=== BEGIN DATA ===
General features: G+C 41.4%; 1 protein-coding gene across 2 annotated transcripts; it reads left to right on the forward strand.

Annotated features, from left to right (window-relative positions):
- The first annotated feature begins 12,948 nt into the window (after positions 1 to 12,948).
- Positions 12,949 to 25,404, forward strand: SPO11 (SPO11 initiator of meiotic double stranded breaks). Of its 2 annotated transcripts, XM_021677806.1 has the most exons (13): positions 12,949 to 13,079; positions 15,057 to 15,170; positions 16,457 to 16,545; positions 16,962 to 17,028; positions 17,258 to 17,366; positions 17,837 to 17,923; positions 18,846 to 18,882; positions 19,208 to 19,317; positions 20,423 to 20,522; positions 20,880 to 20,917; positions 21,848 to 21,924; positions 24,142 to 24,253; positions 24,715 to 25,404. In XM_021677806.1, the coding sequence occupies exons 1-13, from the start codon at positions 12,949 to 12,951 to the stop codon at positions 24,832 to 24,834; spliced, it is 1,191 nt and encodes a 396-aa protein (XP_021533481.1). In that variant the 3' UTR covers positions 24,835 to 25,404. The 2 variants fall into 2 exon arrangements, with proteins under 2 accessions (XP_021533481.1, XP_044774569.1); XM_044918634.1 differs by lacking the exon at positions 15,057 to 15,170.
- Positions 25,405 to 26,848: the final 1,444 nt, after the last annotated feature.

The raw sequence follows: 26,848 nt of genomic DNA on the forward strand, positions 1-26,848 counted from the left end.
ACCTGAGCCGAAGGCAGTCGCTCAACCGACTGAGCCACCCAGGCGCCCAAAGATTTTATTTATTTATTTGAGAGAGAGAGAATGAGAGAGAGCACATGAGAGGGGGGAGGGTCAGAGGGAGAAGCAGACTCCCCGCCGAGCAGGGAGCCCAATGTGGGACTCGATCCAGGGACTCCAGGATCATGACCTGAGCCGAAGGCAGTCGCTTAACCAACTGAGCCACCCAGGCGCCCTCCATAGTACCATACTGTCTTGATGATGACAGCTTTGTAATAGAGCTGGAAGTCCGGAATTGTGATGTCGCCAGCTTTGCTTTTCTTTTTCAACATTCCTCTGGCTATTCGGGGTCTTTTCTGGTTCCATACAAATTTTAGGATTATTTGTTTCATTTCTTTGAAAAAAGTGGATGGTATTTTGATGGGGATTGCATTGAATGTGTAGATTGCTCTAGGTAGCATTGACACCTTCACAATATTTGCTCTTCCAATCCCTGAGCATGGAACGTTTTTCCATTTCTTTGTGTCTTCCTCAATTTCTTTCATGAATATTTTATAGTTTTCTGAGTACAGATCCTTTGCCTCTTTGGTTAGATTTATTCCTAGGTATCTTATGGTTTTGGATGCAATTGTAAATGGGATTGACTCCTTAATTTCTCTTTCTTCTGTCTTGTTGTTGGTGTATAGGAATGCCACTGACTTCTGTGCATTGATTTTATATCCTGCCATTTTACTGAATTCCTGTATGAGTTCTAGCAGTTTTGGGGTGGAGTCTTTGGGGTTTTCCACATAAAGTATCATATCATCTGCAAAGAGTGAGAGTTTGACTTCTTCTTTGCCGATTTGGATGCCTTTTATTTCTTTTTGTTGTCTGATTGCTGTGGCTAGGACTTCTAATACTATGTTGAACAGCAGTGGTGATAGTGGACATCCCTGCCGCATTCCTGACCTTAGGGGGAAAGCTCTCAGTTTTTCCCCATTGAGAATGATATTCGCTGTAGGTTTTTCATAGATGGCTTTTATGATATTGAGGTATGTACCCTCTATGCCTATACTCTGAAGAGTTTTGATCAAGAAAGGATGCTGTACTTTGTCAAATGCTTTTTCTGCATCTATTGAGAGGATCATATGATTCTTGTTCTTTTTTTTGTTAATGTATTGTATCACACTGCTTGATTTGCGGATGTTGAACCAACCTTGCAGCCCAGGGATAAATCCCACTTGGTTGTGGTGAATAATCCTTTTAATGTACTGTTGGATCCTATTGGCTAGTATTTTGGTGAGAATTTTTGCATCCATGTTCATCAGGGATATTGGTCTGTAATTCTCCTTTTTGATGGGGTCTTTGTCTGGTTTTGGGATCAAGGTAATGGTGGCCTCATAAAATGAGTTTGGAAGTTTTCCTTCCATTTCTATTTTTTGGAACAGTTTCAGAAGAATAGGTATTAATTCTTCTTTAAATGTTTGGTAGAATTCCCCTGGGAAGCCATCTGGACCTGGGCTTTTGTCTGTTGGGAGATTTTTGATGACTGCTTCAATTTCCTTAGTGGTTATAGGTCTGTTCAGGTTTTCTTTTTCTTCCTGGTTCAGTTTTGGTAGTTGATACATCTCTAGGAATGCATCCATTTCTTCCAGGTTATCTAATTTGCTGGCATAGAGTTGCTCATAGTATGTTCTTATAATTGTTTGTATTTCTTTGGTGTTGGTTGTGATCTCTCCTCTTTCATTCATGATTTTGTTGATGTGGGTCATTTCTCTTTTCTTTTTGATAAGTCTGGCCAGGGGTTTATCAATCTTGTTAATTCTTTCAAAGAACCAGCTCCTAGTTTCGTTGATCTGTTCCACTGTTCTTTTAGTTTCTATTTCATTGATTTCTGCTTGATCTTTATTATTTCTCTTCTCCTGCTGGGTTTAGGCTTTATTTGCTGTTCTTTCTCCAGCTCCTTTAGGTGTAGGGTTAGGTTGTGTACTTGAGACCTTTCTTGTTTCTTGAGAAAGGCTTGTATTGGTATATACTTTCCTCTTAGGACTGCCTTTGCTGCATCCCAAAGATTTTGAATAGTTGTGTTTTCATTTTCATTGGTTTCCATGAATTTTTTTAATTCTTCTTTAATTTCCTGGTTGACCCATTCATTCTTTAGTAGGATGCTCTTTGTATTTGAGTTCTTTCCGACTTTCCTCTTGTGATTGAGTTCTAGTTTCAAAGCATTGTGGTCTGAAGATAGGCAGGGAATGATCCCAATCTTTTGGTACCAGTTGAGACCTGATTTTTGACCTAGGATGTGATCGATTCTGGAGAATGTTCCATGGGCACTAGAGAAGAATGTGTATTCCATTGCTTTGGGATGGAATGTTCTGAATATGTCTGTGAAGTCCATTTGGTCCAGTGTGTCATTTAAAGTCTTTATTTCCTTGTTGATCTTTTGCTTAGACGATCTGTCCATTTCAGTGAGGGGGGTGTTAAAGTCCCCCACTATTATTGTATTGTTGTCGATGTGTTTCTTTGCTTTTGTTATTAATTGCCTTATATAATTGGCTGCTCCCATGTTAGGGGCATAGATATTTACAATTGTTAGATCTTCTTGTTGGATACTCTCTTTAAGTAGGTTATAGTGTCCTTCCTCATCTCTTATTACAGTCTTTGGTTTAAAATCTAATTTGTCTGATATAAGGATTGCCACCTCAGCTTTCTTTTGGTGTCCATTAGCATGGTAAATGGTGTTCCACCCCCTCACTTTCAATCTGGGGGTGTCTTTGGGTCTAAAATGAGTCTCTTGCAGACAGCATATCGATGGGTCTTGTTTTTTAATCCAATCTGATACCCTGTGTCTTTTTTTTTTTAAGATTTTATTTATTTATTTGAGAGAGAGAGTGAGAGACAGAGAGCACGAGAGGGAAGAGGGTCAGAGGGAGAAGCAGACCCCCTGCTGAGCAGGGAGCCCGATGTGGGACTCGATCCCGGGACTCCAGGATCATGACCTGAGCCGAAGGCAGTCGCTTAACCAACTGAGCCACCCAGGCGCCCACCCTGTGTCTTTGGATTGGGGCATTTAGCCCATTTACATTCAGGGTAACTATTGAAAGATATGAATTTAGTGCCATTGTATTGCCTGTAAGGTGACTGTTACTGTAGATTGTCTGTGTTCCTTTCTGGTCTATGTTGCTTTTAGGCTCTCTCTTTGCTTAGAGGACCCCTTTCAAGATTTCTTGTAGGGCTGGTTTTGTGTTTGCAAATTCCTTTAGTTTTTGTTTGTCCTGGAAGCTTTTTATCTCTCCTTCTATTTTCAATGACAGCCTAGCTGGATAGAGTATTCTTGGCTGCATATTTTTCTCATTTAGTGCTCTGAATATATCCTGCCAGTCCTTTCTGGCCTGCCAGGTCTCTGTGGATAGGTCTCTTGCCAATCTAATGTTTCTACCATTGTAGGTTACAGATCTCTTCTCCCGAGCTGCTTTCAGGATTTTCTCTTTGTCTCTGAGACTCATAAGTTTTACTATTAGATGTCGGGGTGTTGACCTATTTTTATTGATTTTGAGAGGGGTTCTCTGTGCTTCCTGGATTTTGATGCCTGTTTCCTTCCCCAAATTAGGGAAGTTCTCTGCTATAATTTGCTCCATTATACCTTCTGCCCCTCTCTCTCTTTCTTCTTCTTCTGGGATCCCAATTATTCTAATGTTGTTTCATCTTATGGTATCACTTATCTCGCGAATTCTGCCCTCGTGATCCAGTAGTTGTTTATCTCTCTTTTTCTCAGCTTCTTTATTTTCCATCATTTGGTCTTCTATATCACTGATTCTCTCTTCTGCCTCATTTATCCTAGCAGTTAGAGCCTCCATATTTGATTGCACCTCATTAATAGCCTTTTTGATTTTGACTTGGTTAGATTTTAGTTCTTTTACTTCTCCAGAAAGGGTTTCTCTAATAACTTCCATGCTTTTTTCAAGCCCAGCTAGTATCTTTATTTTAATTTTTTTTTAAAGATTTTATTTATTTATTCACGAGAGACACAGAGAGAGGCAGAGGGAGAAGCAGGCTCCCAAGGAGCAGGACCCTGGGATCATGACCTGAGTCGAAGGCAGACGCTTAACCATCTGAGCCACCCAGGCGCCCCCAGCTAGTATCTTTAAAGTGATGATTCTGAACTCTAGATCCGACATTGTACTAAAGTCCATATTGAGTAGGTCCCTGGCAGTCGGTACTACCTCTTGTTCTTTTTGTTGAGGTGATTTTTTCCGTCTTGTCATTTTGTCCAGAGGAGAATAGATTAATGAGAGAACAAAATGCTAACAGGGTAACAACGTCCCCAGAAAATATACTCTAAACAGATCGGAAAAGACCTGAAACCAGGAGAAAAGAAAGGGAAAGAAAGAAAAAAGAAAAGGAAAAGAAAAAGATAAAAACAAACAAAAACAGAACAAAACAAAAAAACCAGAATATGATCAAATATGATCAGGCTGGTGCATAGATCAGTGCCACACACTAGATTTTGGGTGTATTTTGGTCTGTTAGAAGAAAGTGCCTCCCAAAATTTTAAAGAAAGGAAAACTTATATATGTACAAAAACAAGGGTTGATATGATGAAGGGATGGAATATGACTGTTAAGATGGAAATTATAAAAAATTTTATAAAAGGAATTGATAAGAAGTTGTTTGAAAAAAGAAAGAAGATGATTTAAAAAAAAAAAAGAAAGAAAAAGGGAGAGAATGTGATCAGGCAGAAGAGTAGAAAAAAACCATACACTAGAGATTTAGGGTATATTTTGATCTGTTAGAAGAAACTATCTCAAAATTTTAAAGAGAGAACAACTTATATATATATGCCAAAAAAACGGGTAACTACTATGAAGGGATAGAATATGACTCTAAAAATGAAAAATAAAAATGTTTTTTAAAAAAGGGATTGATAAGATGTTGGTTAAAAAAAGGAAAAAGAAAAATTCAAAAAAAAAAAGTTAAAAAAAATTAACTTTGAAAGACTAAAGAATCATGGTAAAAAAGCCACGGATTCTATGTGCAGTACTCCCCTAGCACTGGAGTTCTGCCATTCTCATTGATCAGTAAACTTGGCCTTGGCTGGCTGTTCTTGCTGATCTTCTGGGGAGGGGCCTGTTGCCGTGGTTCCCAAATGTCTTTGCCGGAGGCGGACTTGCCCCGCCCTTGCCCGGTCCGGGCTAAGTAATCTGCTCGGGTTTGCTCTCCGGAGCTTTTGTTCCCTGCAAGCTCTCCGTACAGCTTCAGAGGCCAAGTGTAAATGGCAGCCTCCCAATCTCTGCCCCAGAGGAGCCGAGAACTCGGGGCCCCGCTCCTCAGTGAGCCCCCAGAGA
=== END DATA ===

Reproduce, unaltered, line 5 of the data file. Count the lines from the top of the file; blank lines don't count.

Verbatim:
- Positions 25,405 to 26,848: the final 1,444 nt, after the last annotated feature.